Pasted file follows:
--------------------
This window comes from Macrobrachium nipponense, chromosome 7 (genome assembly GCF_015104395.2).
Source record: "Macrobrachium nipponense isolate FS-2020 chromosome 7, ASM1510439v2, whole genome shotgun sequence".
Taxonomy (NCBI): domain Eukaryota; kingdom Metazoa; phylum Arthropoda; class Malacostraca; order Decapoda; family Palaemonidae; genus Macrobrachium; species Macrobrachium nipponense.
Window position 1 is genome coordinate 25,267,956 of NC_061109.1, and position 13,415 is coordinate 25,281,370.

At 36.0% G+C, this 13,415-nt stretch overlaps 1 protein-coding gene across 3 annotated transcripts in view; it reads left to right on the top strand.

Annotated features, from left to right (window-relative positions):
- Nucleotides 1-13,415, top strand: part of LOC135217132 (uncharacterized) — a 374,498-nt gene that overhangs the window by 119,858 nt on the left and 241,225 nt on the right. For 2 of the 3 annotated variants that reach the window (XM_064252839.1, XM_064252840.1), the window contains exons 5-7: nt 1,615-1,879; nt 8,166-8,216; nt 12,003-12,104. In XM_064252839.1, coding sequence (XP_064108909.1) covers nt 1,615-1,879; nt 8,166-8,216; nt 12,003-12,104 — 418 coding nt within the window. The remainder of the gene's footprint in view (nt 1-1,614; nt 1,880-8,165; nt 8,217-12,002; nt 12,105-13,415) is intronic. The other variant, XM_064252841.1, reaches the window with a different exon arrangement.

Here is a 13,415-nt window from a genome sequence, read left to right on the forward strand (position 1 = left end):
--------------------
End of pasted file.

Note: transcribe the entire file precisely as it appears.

This window comes from Macrobrachium nipponense, chromosome 7 (genome assembly GCF_015104395.2).
Source record: "Macrobrachium nipponense isolate FS-2020 chromosome 7, ASM1510439v2, whole genome shotgun sequence".
Taxonomy (NCBI): domain Eukaryota; kingdom Metazoa; phylum Arthropoda; class Malacostraca; order Decapoda; family Palaemonidae; genus Macrobrachium; species Macrobrachium nipponense.
Window position 1 is genome coordinate 25,267,956 of NC_061109.1, and position 13,415 is coordinate 25,281,370.

At 36.0% G+C, this 13,415-nt stretch overlaps 1 protein-coding gene across 3 annotated transcripts in view; it reads left to right on the top strand.

Annotated features, from left to right (window-relative positions):
- Nucleotides 1-13,415, top strand: part of LOC135217132 (uncharacterized) — a 374,498-nt gene that overhangs the window by 119,858 nt on the left and 241,225 nt on the right. For 2 of the 3 annotated variants that reach the window (XM_064252839.1, XM_064252840.1), the window contains exons 5-7: nt 1,615-1,879; nt 8,166-8,216; nt 12,003-12,104. In XM_064252839.1, coding sequence (XP_064108909.1) covers nt 1,615-1,879; nt 8,166-8,216; nt 12,003-12,104 — 418 coding nt within the window. The remainder of the gene's footprint in view (nt 1-1,614; nt 1,880-8,165; nt 8,217-12,002; nt 12,105-13,415) is intronic. The other variant, XM_064252841.1, reaches the window with a different exon arrangement.

Here is a 13,415-nt window from a genome sequence, read left to right on the forward strand (position 1 = left end):